NED mourns the passing of dear friend and colleague Nadia Diuk

Nadia DiukIt was with deep sadness the Board and staff of the National Endowment for Democracy (NED) learned of the passing of our long-time colleague and friend Nadia Diuk.  Nadia, who had served the Endowment for 32 years, most recently as Senior Advisor and previously as Vice President for Programs, died at home on January 23, 2019 after a long illness.

National Endowment for Democracy President Carl Gershman spoke for all who knew and worked with Nadia, saying, “Nadia blessed us with her work, her dedication, her brilliance, and her friendship.  We loved her deeply, and she will be missed by us all. May her soul rest in peace.”

The daughter of Ukrainian refugees who fled to Great Britain during World War II, Nadia dedicated her life and work to the advancement of freedom and democracy not just in Ukraine, but throughout the entire region that had been dominated by, and later liberated from, the Soviet Union.

Nadia came to NED as a program officer in 1987, three years after the Endowment’s founding, and went on to lead the NED’s grant making in Europe and Eurasia, providing crucial support to countless civil-society groups throughout Eastern Europe and the Soviet Union.  Later in her career, she added Latin America and the Caribbean and Africa programs to her NED portfolio.

On January 22, 2019, a day before her passing, Nadia received The Order of Princess Olga (III degree), one of Ukraine’s highest state honors, from the President of Ukraine in recognition of her life’s work in furthering democracy and supporting Ukraine’s sovereignty.

Marc Plattner, the co-editor of NED’s Journal of Democracy and first Director of Programs, and who worked closely with Nadia throughout her tenure at NED, reflected that “Nadia was deeply committed to her Ukrainian heritage, but she was no less committed to freedom and democracy–not only for the people of Ukraine, but for peoples everywhere. She will be sorely missed by all who witnessed her unrelenting labors in support of democracy in the former Soviet bloc and around the world.”

A historian by training, Nadia’s work was informed by her deep knowledge and research about the diverse peoples of the Soviet Union and the “Captive Nations.”  She co-authored two books, the Hidden Nations (1990), and New Nations Rising (1992), detailing the struggles of these populations for freedom and self-determination.  In 2012, she authored a third book, The Next Generation in Russia, Ukraine, and Azerbaijan.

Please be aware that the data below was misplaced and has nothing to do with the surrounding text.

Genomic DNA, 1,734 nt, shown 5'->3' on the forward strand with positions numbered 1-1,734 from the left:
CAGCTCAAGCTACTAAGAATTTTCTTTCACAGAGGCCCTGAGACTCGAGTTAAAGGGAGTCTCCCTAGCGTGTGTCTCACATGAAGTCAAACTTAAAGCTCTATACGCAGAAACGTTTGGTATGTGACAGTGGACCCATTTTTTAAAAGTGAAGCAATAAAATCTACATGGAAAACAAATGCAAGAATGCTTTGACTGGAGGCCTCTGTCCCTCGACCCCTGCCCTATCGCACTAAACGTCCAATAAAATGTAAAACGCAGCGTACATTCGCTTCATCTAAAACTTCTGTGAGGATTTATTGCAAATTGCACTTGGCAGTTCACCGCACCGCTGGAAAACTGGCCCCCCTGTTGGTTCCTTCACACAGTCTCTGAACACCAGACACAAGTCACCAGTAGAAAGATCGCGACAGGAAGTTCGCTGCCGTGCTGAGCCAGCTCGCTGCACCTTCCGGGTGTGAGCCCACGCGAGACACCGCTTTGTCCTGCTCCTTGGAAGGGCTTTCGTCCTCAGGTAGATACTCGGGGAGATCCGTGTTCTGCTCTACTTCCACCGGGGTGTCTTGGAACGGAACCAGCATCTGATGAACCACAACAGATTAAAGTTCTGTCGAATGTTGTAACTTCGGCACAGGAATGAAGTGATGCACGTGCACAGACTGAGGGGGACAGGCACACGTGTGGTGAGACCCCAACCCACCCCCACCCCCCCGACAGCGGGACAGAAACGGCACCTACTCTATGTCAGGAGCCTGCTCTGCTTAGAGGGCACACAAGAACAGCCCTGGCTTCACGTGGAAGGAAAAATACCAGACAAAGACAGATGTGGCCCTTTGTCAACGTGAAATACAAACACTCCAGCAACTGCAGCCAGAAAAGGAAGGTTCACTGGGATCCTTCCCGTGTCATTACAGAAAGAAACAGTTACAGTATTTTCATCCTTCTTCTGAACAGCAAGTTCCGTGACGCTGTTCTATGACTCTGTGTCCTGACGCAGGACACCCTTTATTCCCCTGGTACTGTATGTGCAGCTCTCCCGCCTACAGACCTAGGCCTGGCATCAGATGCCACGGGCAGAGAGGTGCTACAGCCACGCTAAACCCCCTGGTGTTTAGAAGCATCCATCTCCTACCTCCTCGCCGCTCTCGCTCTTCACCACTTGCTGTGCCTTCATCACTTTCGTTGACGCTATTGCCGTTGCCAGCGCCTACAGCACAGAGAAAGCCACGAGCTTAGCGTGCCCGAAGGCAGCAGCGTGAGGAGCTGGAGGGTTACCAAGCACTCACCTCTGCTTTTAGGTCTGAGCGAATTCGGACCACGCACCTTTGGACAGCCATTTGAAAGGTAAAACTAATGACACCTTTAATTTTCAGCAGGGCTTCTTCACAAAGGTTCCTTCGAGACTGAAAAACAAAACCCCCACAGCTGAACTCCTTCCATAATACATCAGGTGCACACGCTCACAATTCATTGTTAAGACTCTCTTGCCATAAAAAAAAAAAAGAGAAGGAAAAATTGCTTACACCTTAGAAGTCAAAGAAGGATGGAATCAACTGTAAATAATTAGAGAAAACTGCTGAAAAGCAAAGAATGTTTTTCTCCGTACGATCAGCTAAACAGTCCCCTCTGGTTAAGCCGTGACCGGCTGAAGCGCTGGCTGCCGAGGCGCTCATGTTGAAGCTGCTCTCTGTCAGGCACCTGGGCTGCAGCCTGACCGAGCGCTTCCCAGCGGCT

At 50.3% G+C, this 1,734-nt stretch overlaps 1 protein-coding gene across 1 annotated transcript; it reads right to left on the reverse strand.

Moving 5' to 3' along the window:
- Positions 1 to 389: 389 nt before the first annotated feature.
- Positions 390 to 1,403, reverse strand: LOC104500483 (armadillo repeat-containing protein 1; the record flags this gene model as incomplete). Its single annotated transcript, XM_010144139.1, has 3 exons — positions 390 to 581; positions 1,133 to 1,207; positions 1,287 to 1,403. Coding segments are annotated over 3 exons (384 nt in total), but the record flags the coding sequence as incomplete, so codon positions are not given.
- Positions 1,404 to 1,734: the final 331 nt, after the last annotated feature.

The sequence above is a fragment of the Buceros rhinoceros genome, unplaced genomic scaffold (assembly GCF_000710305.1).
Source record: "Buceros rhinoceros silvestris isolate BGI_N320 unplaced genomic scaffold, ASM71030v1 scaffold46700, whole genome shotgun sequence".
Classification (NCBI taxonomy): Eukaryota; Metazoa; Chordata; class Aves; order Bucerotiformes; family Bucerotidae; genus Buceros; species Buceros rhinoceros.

Barbara Haig, NED’s Deputy to the President for Policy and Strategy, who worked hand in hand with Nadia for decades, said, “Nadia’s contribution to NED, Ukraine, and the democracy world writ large cannot be measured.  With her calm grace she fought the good fight, finding and nurturing younger generations of democratic activists throughout Eurasia, and helping them to define and find constructive ways to work toward achieving their dreams.” On a personal note, Barbara added that Nadia “loved to walk the side streets of cities in Eastern Europe, tracking down the best historical maps of Ukraine and the borderlands in small dusty shops, and was a dedicated member of the choir at her church and at NED Holiday parties.  She demonstrated so much courage these last two years of struggle — she uplifted and inspired us all. We loved her and will miss her.”

Read NED President Carl Gershman’s eulogy delivered at Nadia Diuk’s memorial service.

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Inna Pidluska from Kyiv, Ukraine wrote on January 29, 2019 at 6:03 pm:
I first met Nadia in 1992, when I just joined a new Ukrainian NGO, the Ukrainian Center for Independent Political Research that brought together a bunch of young university graduates who sought to contribute to Ukraine’s emergent democracy. Like in so many other transitions worldwide, NED was the first to support the local self-organized groups in their strife for freedom, human rights and dignity. But Nadia brought with her something beyond her commitment to enabling Ukraine’s democratic transition and her great knowledge of democracy and civil society. A true Ukrainian in her heart, she inspired people to discover their identity and campaigned vigorously for making Ukraine matter on the international agenda. She worked tirelessly to help Ukrainian activists connect and collaborate with their peers in other countries of Eastern Europe, Eurasia and beyond. When a history of civil society and it’s role in the post-Communist transition will be written, Nadia’s contribution will be at the most prominent place. For me Nadia was always a model: brilliant, dedicated, brave, gentle, caring, enthusiastic about meeting people, hearing stories of their pursuits of freedom and positive change. Nadia was a person of great integrity and moral strength but also of great kindness. I could see how people tried to be kinder yet more proactive and committed when they met her. In Washington DC, her wonderful hospitable home hosted hundreds of people - dissidents, emerging leaders, human rights defenders, journalists and activists of all generation and geographies. She opened the world for me and many people she so generously helped to learn from her vision and blessing guidance. Her trust in people was amazingly powerful. She knew everyone who mattered to the democratic transition processes. Every time when she came to Ukraine we would bring together a few friends and colleagues to talk about developments in the state and the civil society but also about other, very human things, sharing dreams and ideas for the future. She cared. It is heart-breaking to know that Nadia will not be coming back to her beloved Ukraine. With her passing an essential place in the circle of champions of democracy and freedom is now so sorely empty but her great spirit and dedication will live forever in our loving memories and hearts. Missing you, Nadia, our dear civil society angel